Paul Keegan at Bohs. I felt he complimented my style and he scored his share of goals. I played with some brilliant strikers. Paul wouldn't score as many as Jason Byrne, but I'm sure having played with Paul at Bray, Jason would say the same. Paul was great in the air, he ran teams into the ground, and was very good with his back to the goal. We gelled, Paul would drop deep and he would want me to be at the end of crosses. Paul didn't get the accolades, but anyone who's played with him, would certainly appreciate him.
Best player who shared a pitch with ?
Kevin Hunt without a shadow of a doubt. I was lucky enough to play with some great players. Owen Heary won loads of trophies, and as a captain his influence was massive. Kevin dictated a game, he was so consistent. If you were winning a game, you knew Kevin was playing well. He was a sitting midfielder, and although he's wasn't intimidating, if you went in for a challenge with him, you would know about it. He certainly wasn't a dirty player, he was a great captain who led by example, and you trusted everything he did.
Toughest defender you faced ?
The toughest partnership would be Peter Hutton and Darren Kelly when they played for Derry City. They were two unbelievable players, who both read the game so well. They were tough and honest, not big, physical and imposing like a Colin Hawkins or Shauny Maher. If you came off the pitch, feeling you played well against them, you earned it. Tony McCarthy and Pat Scully were also two very tough defenders to play against.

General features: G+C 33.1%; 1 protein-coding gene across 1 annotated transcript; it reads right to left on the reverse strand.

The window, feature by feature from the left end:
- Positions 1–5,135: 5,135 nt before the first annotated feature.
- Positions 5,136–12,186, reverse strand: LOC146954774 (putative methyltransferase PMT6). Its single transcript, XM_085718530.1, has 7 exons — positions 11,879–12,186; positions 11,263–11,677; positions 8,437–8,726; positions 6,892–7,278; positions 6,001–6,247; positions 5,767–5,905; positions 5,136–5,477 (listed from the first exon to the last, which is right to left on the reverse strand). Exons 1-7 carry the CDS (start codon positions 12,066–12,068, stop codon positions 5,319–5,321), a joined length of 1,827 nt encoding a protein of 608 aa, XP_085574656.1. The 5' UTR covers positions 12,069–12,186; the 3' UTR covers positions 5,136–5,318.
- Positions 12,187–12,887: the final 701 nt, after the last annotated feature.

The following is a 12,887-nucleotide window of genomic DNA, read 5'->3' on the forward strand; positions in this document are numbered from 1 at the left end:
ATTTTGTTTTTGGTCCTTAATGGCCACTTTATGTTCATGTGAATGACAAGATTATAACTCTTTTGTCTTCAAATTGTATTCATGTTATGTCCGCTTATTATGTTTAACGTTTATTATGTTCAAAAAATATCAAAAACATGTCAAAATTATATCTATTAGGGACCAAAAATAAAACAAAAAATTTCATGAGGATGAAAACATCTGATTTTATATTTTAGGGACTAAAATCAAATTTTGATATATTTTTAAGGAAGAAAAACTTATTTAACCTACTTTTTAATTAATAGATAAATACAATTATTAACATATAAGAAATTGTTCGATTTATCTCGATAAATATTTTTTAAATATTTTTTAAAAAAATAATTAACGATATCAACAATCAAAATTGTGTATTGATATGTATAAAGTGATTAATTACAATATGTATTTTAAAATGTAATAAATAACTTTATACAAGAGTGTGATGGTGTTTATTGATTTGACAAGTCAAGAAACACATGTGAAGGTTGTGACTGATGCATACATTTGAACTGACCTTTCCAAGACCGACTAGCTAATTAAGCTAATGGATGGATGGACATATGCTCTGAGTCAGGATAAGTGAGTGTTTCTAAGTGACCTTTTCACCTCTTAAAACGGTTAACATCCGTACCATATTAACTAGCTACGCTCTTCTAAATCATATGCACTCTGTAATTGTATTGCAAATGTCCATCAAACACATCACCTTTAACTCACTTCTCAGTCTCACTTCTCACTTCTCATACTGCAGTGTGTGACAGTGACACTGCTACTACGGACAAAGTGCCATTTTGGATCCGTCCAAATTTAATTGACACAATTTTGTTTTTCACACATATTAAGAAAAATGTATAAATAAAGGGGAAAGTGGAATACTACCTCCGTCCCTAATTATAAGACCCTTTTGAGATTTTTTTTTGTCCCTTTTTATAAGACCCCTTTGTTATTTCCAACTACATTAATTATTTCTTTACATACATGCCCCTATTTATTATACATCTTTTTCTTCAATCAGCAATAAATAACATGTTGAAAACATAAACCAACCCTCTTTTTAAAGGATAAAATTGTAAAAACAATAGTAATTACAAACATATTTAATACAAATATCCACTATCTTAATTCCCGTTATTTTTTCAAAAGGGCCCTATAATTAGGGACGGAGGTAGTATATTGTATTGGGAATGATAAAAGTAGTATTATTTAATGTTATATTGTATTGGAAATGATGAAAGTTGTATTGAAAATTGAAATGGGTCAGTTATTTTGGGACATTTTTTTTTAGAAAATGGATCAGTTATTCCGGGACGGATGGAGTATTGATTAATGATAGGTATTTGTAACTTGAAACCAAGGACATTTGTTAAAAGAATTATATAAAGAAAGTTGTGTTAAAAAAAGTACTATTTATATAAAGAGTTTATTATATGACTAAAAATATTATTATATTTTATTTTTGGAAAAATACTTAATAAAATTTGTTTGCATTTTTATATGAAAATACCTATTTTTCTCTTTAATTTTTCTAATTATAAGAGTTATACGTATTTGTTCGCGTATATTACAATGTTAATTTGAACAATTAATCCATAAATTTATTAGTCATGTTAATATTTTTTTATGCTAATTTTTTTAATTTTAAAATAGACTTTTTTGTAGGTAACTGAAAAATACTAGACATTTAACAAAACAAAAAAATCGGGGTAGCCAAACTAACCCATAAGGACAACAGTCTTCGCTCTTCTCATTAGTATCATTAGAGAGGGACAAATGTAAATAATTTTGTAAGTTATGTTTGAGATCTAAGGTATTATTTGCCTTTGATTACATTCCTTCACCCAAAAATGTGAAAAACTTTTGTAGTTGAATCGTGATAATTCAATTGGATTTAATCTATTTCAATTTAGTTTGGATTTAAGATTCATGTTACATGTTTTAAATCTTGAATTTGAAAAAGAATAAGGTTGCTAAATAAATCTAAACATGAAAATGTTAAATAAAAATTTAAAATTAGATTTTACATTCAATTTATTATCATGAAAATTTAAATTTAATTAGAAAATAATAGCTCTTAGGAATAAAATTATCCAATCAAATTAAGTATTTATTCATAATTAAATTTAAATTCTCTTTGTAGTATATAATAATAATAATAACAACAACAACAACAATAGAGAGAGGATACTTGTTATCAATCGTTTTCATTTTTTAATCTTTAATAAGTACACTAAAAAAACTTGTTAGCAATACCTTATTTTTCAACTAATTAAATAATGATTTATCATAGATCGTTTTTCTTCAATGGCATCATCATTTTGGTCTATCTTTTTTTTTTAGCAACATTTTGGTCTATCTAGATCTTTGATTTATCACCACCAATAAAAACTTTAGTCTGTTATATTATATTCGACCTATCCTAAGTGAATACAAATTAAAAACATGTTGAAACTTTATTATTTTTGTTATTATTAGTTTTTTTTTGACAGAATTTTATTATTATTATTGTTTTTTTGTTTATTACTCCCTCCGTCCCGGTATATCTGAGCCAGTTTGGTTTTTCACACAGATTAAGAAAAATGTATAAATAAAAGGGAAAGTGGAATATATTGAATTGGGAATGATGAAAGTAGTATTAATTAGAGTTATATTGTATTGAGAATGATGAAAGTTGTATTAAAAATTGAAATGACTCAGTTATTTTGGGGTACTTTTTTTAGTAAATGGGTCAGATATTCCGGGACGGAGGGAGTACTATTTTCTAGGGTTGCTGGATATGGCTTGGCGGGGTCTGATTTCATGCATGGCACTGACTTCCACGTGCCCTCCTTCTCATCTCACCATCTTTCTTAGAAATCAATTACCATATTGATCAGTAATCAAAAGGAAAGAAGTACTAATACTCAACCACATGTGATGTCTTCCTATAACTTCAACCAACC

Do you still watch LOI Games ?
I do when I can on TV. I haven't had a chance to go and watch many games. My son is 3 now, so when he's older, I'll definitely bring him Dalymount to some games with my father. My family watched a lot of my games and have followed my career, so it will be nice to sit with them and my son and watch Bohs.
After spells in Malahide and Sporting Fingal, you returned to your first club.
How much have you enjoyed it ?